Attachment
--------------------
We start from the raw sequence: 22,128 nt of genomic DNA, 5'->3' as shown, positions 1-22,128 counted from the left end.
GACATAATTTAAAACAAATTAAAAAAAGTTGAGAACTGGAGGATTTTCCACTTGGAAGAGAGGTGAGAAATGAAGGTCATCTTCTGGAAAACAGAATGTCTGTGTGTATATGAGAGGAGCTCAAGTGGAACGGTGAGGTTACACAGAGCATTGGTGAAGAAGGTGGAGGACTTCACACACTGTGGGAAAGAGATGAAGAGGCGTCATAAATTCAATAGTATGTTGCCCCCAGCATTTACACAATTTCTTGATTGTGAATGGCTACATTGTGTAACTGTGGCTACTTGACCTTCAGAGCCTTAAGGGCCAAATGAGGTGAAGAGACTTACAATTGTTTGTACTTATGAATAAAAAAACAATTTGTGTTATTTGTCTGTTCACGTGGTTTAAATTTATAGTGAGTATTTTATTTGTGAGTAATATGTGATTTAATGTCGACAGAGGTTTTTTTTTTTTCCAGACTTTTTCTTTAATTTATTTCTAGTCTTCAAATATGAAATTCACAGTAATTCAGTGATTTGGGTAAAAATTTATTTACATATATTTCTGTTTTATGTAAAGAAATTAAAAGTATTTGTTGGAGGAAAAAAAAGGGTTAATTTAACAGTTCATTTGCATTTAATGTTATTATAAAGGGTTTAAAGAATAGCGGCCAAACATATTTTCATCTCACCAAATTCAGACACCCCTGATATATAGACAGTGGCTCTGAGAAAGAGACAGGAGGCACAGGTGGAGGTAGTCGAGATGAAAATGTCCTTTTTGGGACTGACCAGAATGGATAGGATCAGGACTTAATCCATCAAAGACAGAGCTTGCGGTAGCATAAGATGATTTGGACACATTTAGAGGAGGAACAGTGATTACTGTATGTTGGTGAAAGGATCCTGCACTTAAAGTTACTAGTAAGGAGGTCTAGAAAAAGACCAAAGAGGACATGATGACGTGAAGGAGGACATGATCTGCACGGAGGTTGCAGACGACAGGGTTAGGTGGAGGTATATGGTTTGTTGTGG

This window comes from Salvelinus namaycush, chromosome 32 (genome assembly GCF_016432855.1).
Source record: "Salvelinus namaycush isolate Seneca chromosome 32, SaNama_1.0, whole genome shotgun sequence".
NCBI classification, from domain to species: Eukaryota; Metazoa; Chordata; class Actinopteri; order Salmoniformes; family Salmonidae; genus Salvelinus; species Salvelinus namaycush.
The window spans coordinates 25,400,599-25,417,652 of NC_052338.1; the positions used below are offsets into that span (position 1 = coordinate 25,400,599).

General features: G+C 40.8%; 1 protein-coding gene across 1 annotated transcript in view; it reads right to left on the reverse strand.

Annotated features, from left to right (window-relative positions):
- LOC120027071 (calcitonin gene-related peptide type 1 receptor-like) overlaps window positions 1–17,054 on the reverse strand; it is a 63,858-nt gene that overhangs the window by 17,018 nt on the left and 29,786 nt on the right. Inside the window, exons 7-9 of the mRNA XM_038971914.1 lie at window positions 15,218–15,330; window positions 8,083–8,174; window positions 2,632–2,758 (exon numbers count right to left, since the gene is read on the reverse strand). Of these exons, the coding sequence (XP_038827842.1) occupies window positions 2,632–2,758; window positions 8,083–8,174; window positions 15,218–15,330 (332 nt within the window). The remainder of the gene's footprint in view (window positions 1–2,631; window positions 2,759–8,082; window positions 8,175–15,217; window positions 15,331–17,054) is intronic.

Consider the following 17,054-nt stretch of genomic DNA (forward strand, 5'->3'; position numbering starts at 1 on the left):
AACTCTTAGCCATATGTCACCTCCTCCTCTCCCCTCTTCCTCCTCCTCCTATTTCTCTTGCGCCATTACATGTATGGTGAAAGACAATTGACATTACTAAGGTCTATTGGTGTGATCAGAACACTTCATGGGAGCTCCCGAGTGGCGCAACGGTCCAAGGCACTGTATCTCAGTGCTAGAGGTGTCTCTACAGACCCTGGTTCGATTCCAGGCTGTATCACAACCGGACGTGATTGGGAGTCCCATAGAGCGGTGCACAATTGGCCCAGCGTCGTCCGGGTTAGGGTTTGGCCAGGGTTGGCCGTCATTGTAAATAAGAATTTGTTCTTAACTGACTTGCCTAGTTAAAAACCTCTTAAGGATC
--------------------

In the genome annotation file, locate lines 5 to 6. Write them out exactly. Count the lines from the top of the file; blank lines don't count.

NCBI classification, from domain to species: Eukaryota; Metazoa; Chordata; class Actinopteri; order Salmoniformes; family Salmonidae; genus Salvelinus; species Salvelinus namaycush.
The window spans coordinates 25,400,599-25,417,652 of NC_052338.1; the positions used below are offsets into that span (position 1 = coordinate 25,400,599).